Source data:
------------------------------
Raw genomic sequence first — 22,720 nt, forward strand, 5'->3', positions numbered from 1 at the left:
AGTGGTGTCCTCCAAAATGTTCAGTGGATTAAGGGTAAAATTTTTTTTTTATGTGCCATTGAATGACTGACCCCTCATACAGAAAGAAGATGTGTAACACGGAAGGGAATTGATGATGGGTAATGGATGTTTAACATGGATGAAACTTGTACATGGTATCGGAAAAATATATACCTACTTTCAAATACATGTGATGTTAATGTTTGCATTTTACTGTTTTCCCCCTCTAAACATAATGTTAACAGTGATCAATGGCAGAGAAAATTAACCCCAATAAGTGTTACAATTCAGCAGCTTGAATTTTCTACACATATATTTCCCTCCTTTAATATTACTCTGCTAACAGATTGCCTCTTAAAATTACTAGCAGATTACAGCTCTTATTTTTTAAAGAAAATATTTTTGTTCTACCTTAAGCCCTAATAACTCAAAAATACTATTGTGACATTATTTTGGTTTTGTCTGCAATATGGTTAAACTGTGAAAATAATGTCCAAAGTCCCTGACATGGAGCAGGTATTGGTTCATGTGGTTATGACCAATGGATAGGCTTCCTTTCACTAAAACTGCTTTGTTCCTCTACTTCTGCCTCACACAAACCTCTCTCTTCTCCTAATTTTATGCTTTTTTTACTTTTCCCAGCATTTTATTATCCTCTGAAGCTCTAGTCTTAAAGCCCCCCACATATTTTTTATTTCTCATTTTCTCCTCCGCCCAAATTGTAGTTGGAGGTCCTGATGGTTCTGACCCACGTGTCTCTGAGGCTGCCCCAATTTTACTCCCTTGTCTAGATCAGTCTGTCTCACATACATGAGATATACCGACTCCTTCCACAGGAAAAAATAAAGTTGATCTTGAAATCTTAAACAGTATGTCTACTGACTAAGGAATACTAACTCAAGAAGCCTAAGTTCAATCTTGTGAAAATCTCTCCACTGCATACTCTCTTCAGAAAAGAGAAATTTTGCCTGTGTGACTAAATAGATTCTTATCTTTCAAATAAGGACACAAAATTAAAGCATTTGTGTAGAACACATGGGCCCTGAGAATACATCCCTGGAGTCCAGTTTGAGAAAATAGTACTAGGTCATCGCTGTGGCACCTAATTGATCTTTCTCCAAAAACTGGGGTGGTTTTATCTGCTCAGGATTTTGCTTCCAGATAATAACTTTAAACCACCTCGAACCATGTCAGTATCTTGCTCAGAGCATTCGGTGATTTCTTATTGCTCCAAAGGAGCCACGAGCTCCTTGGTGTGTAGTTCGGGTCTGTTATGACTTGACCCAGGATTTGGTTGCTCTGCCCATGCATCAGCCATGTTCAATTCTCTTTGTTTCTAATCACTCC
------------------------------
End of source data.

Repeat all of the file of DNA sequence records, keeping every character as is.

Raw genomic sequence first — 22,720 nt, forward strand, 5'->3', positions numbered from 1 at the left:
AGTGGTGTCCTCCAAAATGTTCAGTGGATTAAGGGTAAAATTTTTTTTTTATGTGCCATTGAATGACTGACCCCTCATACAGAAAGAAGATGTGTAACACGGAAGGGAATTGATGATGGGTAATGGATGTTTAACATGGATGAAACTTGTACATGGTATCGGAAAAATATATACCTACTTTCAAATACATGTGATGTTAATGTTTGCATTTTACTGTTTTCCCCCTCTAAACATAATGTTAACAGTGATCAATGGCAGAGAAAATTAACCCCAATAAGTGTTACAATTCAGCAGCTTGAATTTTCTACACATATATTTCCCTCCTTTAATATTACTCTGCTAACAGATTGCCTCTTAAAATTACTAGCAGATTACAGCTCTTATTTTTTAAAGAAAATATTTTTGTTCTACCTTAAGCCCTAATAACTCAAAAATACTATTGTGACATTATTTTGGTTTTGTCTGCAATATGGTTAAACTGTGAAAATAATGTCCAAAGTCCCTGACATGGAGCAGGTATTGGTTCATGTGGTTATGACCAATGGATAGGCTTCCTTTCACTAAAACTGCTTTGTTCCTCTACTTCTGCCTCACACAAACCTCTCTCTTCTCCTAATTTTATGCTTTTTTTACTTTTCCCAGCATTTTATTATCCTCTGAAGCTCTAGTCTTAAAGCCCCCCACATATTTTTTATTTCTCATTTTCTCCTCCGCCCAAATTGTAGTTGGAGGTCCTGATGGTTCTGACCCACGTGTCTCTGAGGCTGCCCCAATTTTACTCCCTTGTCTAGATCAGTCTGTCTCACATACATGAGATATACCGACTCCTTCCACAGGAAAAAATAAAGTTGATCTTGAAATCTTAAACAGTATGTCTACTGACTAAGGAATACTAACTCAAGAAGCCTAAGTTCAATCTTGTGAAAATCTCTCCACTGCATACTCTCTTCAGAAAAGAGAAATTTTGCCTGTGTGACTAAATAGATTCTTATCTTTCAAATAAGGACACAAAATTAAAGCATTTGTGTAGAACACATGGGCCCTGAGAATACATCCCTGGAGTCCAGTTTGAGAAAATAGTACTAGGTCATCGCTGTGGCACCTAATTGATCTTTCTCCAAAAACTGGGGTGGTTTTATCTGCTCAGGATTTTGCTTCCAGATAATAACTTTAAACCACCTCGAACCATGTCAGTATCTTGCTCAGAGCATTCGGTGATTTCTTATTGCTCCAAAGGAGCCACGAGCTCCTTGGTGTGTAGTTCGGGTCTGTTATGACTTGACCCAGGATTTGGTTGCTCTGCCCATGCATCAGCCATGTTCAATTCTCTTTGTTTCTAATCACTCC